British artist Idris Khan, produces work that inhabits the space between abstraction and figuration. Drawing on diverse cultural sources including literature, history, art, music and religion, Khan has developed a unique narrative involving densely layered imagery that speaks to themes of history, cumulative experience and the metaphysical collapse of time into single moments. Khan was recently commissioned to create the first site-specific artwork for the British Museum, London.
New York based artist Hugo McCloud will be represented by a work from his Metal Painting series. Inspired by the rawness of the urban landscape, McCloud’s creates rich, large-scale abstract paintings and sculptural objects by fusing unconventional industrial materials—tar, bitumen, oxidized steel plates—with traditional pigment and woodblock printing techniques. His process is instinctive and physical, driven by an enduring desire to uncover beauty in the overlooked.
Japanese artist Mariko Mori will be featured on the booth with a single, monumental sculpture, Plasma Stone I (2017–2018). Mori’s artistic practice explores universal questions at the intersection of life, death, reality, and technology; this sculpture represents her interpretation of the beginning of the universe, a memory of its plasma state following the Big Bang, which is represented throughout the piece in a full spectrum of colour. Other works from this series are in museums worldwide.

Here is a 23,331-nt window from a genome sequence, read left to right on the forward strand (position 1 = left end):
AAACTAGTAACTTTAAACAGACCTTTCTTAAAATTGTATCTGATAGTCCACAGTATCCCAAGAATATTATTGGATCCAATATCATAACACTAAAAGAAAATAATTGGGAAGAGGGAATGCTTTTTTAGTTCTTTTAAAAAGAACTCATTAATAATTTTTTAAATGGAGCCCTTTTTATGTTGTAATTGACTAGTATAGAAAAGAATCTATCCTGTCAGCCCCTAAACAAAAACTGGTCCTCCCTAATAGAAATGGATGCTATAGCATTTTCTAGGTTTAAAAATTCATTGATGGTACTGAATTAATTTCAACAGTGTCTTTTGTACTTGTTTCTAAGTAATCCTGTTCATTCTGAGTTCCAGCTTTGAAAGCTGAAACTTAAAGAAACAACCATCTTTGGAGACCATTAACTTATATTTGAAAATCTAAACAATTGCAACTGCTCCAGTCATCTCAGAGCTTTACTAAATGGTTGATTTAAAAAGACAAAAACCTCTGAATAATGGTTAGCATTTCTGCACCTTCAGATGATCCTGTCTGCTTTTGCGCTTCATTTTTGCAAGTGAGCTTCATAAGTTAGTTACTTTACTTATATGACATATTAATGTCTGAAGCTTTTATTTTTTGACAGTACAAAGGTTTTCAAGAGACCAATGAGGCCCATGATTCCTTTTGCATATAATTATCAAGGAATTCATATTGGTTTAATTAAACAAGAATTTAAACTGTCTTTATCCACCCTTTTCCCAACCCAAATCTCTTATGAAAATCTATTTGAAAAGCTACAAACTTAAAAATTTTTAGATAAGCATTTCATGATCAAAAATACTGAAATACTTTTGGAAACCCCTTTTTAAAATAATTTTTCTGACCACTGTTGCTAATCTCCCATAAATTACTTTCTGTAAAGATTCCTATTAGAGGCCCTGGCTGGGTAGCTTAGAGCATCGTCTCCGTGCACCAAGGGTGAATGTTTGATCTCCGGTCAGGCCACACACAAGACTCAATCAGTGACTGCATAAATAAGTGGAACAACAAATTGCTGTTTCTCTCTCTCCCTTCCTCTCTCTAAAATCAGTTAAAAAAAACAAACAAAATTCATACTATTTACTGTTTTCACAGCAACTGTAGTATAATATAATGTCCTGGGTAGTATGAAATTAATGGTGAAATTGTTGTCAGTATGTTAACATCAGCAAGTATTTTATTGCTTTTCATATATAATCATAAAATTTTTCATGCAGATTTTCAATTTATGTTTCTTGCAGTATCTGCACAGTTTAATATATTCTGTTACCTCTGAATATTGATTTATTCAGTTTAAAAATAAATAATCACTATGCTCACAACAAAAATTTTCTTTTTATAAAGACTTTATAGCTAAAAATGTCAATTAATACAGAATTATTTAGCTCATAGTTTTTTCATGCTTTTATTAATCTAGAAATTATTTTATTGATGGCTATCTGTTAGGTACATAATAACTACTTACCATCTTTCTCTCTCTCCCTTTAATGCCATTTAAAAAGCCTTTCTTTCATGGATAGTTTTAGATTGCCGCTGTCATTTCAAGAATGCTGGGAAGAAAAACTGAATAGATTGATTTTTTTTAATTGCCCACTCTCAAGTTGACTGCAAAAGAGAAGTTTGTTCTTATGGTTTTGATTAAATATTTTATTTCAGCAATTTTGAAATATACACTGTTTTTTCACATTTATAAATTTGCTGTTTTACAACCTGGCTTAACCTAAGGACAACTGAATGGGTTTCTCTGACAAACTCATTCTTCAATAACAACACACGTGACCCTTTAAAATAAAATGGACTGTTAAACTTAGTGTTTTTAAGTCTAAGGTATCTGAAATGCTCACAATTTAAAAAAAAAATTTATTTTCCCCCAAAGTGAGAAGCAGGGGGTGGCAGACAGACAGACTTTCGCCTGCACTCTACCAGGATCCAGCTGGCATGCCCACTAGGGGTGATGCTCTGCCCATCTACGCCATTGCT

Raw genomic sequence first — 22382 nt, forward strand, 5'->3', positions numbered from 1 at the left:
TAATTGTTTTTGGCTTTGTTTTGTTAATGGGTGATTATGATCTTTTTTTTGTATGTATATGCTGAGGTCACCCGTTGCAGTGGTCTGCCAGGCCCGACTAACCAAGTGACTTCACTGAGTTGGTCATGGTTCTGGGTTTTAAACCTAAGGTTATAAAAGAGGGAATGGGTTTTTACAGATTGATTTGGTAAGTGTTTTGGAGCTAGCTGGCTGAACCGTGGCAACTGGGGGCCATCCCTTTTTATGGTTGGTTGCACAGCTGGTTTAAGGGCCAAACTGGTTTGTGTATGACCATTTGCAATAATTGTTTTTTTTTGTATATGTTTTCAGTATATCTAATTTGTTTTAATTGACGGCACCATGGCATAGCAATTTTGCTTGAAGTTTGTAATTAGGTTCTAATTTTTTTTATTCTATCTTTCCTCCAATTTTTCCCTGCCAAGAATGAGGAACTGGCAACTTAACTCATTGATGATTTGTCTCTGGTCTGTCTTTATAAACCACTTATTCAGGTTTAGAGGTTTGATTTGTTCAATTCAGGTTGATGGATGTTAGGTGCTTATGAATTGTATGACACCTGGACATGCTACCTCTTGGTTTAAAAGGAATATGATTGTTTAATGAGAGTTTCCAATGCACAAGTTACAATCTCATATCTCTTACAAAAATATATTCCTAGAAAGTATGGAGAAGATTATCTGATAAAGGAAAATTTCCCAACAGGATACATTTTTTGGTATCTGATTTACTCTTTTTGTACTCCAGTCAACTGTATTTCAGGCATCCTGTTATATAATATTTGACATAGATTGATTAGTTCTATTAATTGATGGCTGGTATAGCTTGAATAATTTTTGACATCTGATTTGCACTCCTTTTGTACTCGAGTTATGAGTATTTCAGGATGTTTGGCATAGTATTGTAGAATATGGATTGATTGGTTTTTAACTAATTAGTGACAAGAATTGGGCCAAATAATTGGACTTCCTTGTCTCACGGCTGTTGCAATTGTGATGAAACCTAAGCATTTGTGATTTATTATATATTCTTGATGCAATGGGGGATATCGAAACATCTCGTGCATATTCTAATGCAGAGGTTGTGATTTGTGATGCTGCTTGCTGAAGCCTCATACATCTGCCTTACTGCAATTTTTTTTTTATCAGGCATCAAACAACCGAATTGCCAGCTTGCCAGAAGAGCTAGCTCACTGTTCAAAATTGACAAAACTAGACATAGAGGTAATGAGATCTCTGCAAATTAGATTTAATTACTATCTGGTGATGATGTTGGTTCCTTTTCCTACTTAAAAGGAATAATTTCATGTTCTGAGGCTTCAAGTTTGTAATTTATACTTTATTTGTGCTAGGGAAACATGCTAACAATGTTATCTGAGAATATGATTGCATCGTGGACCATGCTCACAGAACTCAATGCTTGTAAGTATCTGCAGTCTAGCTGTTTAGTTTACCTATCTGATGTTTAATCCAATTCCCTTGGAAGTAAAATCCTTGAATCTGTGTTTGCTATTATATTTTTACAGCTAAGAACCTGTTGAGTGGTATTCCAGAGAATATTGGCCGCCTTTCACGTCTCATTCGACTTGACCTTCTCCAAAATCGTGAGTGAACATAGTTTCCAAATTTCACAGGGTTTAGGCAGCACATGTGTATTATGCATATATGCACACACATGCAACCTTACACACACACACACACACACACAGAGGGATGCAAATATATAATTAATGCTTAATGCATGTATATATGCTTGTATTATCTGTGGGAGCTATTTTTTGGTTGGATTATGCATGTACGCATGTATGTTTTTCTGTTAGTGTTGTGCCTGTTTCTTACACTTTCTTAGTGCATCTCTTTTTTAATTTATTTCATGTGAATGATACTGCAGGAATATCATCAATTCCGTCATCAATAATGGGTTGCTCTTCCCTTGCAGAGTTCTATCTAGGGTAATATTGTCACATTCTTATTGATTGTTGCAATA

New York based artist Sam Moyer has developed a distinctive language of abstraction that considers questions of value, labour, and beauty. Her practice has evolved from its more conceptual and process-based origins to address formal and theoretical issues regarding the construct of painting. In her work, issues of scale and space remain critical. Moyer is particularly interested in the way architecture functions in tandem with her objects to create dynamic visual experiences.